In the Groundwork phase, the goal is to assess the need for a resilience plan and the community’s interest and willingness to start and complete the process.
As it is determined that there is enthusiasm at the community government level, presentations to key community leaders are done to get buy in on the process and commitment to doing their part. Early understanding of resilience thinking is important.
The goal is also to get some early understanding of the community assets, risk, and vulnerabilities. This phase should also have a draft Area of Concern since this will determine outcomes later in the process.
Looking at the entire resilience process, where are there gaps in capacity and how will they be addressed?
Note of Importance: In this phase, there will be a need to determine the Implementation Group. Since rural communities, especially disadvantaged communities, lack adequate resources and have significant capacity gaps, who will take the final plan and implement the actions must be determined ahead of time. Additionally, this same group should be a part of the Stakeholder Group going forward.
Since many rural communities will not have strong citizen involvement, and there will likely be no existing group able to take on this large task, it is recommended that the community create a non-profit organization to be the Implementation Group (Community Development Organization of…). If the community is an incorporated city, the nonprofit can be legally attached to the city and therefore controlled without the need for written executed agreements. While this will allow a city to supervise progress of the implementation process, a city would also have a fiscal responsibility for the nonprofit.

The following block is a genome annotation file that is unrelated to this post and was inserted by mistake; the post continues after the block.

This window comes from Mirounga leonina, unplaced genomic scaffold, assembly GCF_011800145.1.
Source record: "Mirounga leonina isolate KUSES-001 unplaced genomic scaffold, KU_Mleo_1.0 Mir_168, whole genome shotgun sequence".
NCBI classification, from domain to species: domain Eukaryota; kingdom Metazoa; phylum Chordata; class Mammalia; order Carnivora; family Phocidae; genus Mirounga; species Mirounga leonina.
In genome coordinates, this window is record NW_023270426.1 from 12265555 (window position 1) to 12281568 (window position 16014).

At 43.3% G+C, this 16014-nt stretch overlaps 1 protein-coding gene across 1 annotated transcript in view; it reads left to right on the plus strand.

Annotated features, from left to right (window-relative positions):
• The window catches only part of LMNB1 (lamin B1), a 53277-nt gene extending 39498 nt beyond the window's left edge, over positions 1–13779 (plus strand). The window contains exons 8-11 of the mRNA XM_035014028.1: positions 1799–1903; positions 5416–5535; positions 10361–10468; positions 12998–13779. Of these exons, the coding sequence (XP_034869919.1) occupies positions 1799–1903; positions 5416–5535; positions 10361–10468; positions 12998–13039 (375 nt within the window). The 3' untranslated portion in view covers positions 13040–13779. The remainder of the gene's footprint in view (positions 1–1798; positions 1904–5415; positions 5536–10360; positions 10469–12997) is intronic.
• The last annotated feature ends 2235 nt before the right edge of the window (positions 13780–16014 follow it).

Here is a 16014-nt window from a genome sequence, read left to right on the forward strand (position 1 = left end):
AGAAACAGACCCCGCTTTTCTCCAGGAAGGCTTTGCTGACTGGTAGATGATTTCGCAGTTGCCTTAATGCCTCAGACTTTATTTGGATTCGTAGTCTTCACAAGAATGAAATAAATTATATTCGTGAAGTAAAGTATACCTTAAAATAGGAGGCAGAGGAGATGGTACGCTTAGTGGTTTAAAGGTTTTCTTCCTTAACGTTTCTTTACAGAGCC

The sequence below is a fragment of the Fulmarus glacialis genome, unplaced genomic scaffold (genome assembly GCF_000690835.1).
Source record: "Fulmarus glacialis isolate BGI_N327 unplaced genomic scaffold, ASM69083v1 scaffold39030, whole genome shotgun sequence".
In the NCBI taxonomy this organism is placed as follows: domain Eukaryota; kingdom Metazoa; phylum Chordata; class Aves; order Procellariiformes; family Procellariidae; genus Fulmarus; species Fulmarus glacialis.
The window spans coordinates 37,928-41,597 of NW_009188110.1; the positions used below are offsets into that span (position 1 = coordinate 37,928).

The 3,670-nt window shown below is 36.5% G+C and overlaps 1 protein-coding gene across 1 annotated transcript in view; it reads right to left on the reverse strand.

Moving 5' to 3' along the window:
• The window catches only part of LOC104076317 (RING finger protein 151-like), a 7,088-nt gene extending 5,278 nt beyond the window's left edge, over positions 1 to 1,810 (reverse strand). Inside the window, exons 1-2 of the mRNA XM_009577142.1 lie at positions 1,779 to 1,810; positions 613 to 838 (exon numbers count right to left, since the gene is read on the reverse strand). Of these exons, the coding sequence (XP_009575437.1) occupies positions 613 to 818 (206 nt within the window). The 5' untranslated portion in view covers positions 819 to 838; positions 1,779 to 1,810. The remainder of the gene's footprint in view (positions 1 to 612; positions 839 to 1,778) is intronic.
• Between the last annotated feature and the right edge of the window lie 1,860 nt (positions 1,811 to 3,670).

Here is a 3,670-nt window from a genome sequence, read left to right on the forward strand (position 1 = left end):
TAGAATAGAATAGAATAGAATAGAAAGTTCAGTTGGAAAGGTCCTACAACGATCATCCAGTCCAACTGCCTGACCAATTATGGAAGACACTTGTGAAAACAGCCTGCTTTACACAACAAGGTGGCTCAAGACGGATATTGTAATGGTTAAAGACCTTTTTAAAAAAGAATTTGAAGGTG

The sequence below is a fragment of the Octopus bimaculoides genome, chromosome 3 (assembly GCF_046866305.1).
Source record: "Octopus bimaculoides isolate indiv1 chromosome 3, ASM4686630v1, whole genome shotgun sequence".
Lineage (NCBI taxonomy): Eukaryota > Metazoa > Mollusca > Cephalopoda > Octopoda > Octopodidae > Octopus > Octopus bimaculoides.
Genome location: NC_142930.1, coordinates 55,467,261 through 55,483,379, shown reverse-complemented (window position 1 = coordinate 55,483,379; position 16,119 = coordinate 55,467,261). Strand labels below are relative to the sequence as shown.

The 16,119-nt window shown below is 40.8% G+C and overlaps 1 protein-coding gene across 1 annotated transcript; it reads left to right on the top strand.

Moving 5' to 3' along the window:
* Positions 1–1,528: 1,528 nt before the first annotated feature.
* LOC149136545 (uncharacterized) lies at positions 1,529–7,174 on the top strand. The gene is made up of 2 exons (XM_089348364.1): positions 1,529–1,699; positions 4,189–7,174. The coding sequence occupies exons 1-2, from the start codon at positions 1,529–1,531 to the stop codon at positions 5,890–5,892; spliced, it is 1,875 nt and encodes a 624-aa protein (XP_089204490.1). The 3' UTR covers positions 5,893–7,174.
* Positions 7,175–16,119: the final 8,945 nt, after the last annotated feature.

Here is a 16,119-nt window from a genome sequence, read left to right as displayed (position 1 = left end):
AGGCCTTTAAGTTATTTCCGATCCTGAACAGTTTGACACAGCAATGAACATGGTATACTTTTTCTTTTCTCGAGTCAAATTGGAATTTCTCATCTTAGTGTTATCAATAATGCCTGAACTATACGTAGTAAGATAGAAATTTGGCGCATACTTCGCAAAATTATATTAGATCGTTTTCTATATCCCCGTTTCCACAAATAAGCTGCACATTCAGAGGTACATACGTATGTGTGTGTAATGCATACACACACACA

Finally, the funding of this group will require some consideration by the leadership group. Two possible funding methods would be sales tax increase dedicated to the mission of the Implementation Group or the city council could explore set aside budget line items, especially for startup purposes. In the long run, the goal for the nonprofit should be to fund the agency via project funding sources.
- Presentation to Decision Makers of the Community. It’s important that the community’s board (city council, for example) and management (city manager) buy into the process and make a commitment to involvement in the process.
- Identify an NGO (Sub-recipient). The use of a local nonprofit serves to help fill the staffing resource issue with rural communities. The NGO does all the detailed work to complete a rural resilience plan (community outreach, web page development, authoring the plan, for example) and become the public face of the plan. The NGO needs to be local and well thought of as the face of the process.
- Identify key capacity gaps. How will the NGOs time be paid for? Does the community have a Planner on staff?
- Board Approval (including City Manager/County Admin) and Commitments For example, will the plan be part of the General Plan or not?
- Identify a Lead Person with the Approving Agency
- Determine the Initial Area of Concern
- Determine the Make Up of the Leadership Group (have first meeting/training)
- Develop a Preliminary List of Members for the Stakeholders Group
- Determine the Implementation Group (NGO?) and funding source.